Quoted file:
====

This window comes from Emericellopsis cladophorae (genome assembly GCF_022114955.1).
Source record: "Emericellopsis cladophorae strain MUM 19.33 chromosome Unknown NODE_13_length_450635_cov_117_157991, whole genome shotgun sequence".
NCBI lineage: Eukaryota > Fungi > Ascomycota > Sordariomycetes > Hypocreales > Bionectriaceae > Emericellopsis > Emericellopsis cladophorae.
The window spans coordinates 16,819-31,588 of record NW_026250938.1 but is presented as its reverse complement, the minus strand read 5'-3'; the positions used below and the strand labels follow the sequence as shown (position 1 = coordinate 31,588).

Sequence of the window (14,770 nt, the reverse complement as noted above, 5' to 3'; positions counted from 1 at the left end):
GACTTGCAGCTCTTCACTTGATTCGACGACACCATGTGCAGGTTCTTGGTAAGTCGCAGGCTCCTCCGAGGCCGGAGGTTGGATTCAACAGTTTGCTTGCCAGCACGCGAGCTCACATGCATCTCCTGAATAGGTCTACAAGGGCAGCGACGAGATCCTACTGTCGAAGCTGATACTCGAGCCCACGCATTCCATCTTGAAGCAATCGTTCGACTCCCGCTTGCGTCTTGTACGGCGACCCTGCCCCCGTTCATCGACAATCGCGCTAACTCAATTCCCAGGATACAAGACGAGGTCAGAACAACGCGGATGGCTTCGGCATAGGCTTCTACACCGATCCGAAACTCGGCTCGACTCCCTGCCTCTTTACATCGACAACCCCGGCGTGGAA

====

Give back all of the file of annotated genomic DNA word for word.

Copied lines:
This window comes from Emericellopsis cladophorae (genome assembly GCF_022114955.1).
Source record: "Emericellopsis cladophorae strain MUM 19.33 chromosome Unknown NODE_13_length_450635_cov_117_157991, whole genome shotgun sequence".
NCBI lineage: Eukaryota > Fungi > Ascomycota > Sordariomycetes > Hypocreales > Bionectriaceae > Emericellopsis > Emericellopsis cladophorae.
The window spans coordinates 16,819-31,588 of record NW_026250938.1 but is presented as its reverse complement, the minus strand read 5'-3'; the positions used below and the strand labels follow the sequence as shown (position 1 = coordinate 31,588).

Sequence of the window (14,770 nt, the reverse complement as noted above, 5' to 3'; positions counted from 1 at the left end):
GACTTGCAGCTCTTCACTTGATTCGACGACACCATGTGCAGGTTCTTGGTAAGTCGCAGGCTCCTCCGAGGCCGGAGGTTGGATTCAACAGTTTGCTTGCCAGCACGCGAGCTCACATGCATCTCCTGAATAGGTCTACAAGGGCAGCGACGAGATCCTACTGTCGAAGCTGATACTCGAGCCCACGCATTCCATCTTGAAGCAATCGTTCGACTCCCGCTTGCGTCTTGTACGGCGACCCTGCCCCCGTTCATCGACAATCGCGCTAACTCAATTCCCAGGATACAAGACGAGGTCAGAACAACGCGGATGGCTTCGGCATAGGCTTCTACACCGATCCGAAACTCGGCTCGACTCCCTGCCTCTTTACATCGACAACCCCGGCGTGGAA